as jason mentioned in his post yesterday, this weekend we enlisted my father’s help to clear a dying oak tree in our yard. i’m hoping that we’ll decide to use most of the new-found space for garden beds and a small orchard! we both really love the idea of cutting the stumps (there were 4 large “fingers” that made up this tree) to make them into seats, a table, and perhaps even a foot rest! we’re also thinking about somehow incorporating the space into our wedding… perhaps where the ceremony itself takes place… but we’re not sure yet.
starting to work in this area around the tree, we weren’t totally sure what the final product would be. we had originally thought to start cleaning up around the barn by clearing and pruning, thereby opening up that spot for wedding antics–but jason and i couldn’t agree on how to approach it.
sometimes we have similar visions of what we’d like to do with our land/yard and other times we can’t agree at all–this was one of those times. that’s just the nature of love and partnership! we did both agree, however, that we wanted to clear the barn area but we couldn’t come to a consensus about what to do with the cut trees and the empty space we would end up with afterwards…
and so we dropped that idea and dove head first into working on the area around the oak!
there were a lot of pines and scrubby trees to cut and tons of green briar to rip out. as jason mentioned, poison oak abounds in that area, and although we killed a lot of it, we’ll certainly have to weed eat (or pig eat) in the near future.
we also found broken glass, tires, decaying lumber, metal (grates, tool boxes, cans, screws), plastic, and even a truck’s large tool rack. most items were trash but some were treasure!
after clearing all of the junk and the smaller growths under the large oak “fingers,” the chainsawing began. jason and i do not own our own chainsaw yet, and it is a big help to have a trusted family member willing to help! my dad has also helped out by cutting oak logs for this year’s mushroom crop. even though chainsaws are super useful, they still make me somewhat nervous (even though i’ve been around them my whole life) so i’m glad to have my dad help. he cut all four trunks of the tree about 4 feet off the ground, notching each of the trunks first so they would fall the way we wanted… except one of them. as soon as this one trunk (that he didn’t notch) started to go down, we could tell that the not-notching approach was not the best idea. the tree did fall the way we had hoped, but it bent upon itself and stayed partly attached to the stump. just looking at the result made me nervous!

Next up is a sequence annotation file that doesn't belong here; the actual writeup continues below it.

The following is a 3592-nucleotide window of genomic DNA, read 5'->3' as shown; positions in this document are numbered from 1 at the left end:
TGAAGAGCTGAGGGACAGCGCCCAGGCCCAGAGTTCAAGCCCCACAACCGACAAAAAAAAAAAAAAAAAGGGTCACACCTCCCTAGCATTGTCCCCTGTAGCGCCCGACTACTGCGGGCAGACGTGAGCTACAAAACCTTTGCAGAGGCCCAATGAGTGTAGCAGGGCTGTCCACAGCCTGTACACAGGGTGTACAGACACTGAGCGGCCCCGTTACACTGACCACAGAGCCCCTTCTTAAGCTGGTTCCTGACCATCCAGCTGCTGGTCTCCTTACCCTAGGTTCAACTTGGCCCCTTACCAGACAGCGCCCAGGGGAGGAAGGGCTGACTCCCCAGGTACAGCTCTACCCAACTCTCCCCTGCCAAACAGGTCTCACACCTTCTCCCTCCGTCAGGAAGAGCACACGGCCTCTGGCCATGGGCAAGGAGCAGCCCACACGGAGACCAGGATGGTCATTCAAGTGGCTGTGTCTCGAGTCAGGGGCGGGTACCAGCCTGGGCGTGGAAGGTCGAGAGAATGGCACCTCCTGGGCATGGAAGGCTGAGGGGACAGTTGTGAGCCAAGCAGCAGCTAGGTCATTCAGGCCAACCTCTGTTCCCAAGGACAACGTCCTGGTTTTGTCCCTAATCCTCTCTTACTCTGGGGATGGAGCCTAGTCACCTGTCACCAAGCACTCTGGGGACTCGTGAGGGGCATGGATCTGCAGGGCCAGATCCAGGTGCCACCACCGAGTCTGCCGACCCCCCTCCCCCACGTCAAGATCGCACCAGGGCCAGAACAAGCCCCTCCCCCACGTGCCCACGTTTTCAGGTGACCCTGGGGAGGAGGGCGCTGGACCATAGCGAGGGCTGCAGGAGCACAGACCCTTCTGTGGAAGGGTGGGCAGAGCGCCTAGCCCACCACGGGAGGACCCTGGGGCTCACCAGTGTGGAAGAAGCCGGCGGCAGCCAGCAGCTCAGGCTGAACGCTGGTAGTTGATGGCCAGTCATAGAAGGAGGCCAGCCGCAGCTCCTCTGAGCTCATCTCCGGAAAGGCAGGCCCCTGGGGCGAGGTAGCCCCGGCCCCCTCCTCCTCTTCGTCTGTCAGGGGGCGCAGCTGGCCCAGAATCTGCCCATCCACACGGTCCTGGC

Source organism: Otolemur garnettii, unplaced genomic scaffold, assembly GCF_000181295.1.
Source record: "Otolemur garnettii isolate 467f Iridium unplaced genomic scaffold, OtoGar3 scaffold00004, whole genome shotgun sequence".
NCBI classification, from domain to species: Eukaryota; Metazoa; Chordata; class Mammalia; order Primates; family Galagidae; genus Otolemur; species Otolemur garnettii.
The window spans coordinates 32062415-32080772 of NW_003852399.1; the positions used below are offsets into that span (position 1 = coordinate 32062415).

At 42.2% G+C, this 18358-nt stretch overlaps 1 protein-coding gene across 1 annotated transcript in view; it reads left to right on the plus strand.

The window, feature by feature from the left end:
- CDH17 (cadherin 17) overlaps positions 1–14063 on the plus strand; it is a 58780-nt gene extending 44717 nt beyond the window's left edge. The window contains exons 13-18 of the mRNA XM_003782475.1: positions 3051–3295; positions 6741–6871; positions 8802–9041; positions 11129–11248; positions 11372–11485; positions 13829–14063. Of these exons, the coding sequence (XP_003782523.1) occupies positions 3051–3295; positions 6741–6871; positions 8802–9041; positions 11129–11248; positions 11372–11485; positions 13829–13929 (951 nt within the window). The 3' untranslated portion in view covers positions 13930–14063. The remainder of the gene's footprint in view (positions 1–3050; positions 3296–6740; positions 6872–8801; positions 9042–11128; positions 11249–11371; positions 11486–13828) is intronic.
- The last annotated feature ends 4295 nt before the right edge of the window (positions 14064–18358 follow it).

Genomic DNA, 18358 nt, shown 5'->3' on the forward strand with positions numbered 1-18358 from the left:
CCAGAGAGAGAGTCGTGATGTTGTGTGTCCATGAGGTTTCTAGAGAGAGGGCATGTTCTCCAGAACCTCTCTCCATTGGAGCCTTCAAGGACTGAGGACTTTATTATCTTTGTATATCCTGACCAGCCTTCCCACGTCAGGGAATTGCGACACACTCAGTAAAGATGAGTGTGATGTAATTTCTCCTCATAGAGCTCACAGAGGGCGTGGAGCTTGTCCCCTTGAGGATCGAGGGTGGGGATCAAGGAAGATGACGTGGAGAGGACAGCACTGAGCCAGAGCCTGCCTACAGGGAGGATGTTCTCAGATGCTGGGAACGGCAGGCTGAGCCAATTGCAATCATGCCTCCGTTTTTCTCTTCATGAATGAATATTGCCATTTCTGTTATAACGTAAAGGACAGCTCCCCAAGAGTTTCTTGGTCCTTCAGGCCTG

jason and i stayed far away while my dad slowly tried out a couple options for bringing the tree the rest of the way down. first he cut off some larger limbs that appeared to be holding up the trunk. that made the tree shift but did not bring it down. then he tried to cut at the taught pieces of wood that were still attached at the location of the cut (keep in mind that all of the weight of the tree was bowing down these pieces, and it was a surprise that they had not already snapped when the tree fell). needless to say, during this time i yelled at my dad not to make the cuts into the taught, flexed, “wooden slingshots,” but he only grinned at me and went for it anyway. uggghhh… fathers! they can be such punks!
despite my anxiety, his cuts to this part of the tree did not result in injury, and he stopped cutting in that area once the tree shifted a little bit more. then he cut the rest of the limbs off that might have been holding the trunk in the air and we discovered that the tree was actually balancing on a single pine pole coming out of the ground. annoyingly, my dad decided that kicking the pine pole would knock the heavy trunk off and make the tree finally hit the ground. he did this, and in my mind, barely got his leg out of the way before the heavy trunk hit the dirt.
i was horrified by what i perceived to be an exercise in idiotic risk-taking, but he simply laughed at me and said “i knew what the tree was going to do… and my leg was out from under it well before it hit the ground. it didn’t even come near me!” yeah, right!
anyway, we all escaped without injury (which is not surprising for jason and i since we were well away from the action the entire time).
this video shows my father notching one of the trunks and then sawing through it… a much safer tree-cutting practice than the other!
once the portions of the tree were laying on the ground, my dad cut them into manageable rounds and jason and i stacked them “tipi style” so that they would dry better… and now we have two great mounds of firewood that we will need to process, split, and store in the near future.
so, not only did we clear the area of a dying tree and make way for future gardening and livestock practices, we also gained a lot of wood for next winter’s woodstove heating adventure! and although i hate to admit it, sometimes it is ridiculously fun to watch my dad act like a stupid teenager!